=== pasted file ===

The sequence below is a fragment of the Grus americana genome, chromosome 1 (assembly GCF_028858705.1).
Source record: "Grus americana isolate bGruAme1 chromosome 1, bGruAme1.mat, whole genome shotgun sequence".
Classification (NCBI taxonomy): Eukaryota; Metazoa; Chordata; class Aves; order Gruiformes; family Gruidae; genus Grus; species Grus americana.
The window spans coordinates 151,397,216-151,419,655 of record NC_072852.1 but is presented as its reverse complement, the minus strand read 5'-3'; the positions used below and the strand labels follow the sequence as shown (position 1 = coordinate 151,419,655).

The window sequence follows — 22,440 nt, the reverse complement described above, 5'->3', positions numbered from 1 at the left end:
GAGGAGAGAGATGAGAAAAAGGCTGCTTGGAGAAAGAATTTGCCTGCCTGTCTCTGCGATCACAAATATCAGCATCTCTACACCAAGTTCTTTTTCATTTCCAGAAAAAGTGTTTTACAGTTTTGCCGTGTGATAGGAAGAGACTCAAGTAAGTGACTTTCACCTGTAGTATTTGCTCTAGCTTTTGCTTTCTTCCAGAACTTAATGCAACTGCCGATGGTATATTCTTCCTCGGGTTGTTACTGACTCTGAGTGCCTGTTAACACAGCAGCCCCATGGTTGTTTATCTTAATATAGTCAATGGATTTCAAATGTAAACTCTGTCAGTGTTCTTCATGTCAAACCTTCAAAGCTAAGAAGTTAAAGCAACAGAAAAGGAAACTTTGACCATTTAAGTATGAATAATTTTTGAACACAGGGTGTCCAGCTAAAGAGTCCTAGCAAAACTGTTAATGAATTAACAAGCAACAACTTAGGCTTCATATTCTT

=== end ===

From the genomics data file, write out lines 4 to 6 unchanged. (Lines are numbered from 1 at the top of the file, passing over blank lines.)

The window spans coordinates 151,397,216-151,419,655 of record NC_072852.1 but is presented as its reverse complement, the minus strand read 5'-3'; the positions used below and the strand labels follow the sequence as shown (position 1 = coordinate 151,419,655).

The window sequence follows — 22,440 nt, the reverse complement described above, 5'->3', positions numbered from 1 at the left end:
GAGGAGAGAGATGAGAAAAAGGCTGCTTGGAGAAAGAATTTGCCTGCCTGTCTCTGCGATCACAAATATCAGCATCTCTACACCAAGTTCTTTTTCATTTCCAGAAAAAGTGTTTTACAGTTTTGCCGTGTGATAGGAAGAGACTCAAGTAAGTGACTTTCACCTGTAGTATTTGCTCTAGCTTTTGCTTTCTTCCAGAACTTAATGCAACTGCCGATGGTATATTCTTCCTCGGGTTGTTACTGACTCTGAGTGCCTGTTAACACAGCAGCCCCATGGTTGTTTATCTTAATATAGTCAATGGATTTCAAATGTAAACTCTGTCAGTGTTCTTCATGTCAAACCTTCAAAGCTAAGAAGTTAAAGCAACAGAAAAGGAAACTTTGACCATTTAAGTATGAATAATTTTTGAACACAGGGTGTCCAGCTAAAGAGTCCTAGCAAAACTGTTAATGAATTAACAAGCAACAACTTAGGCTTCATATTCTT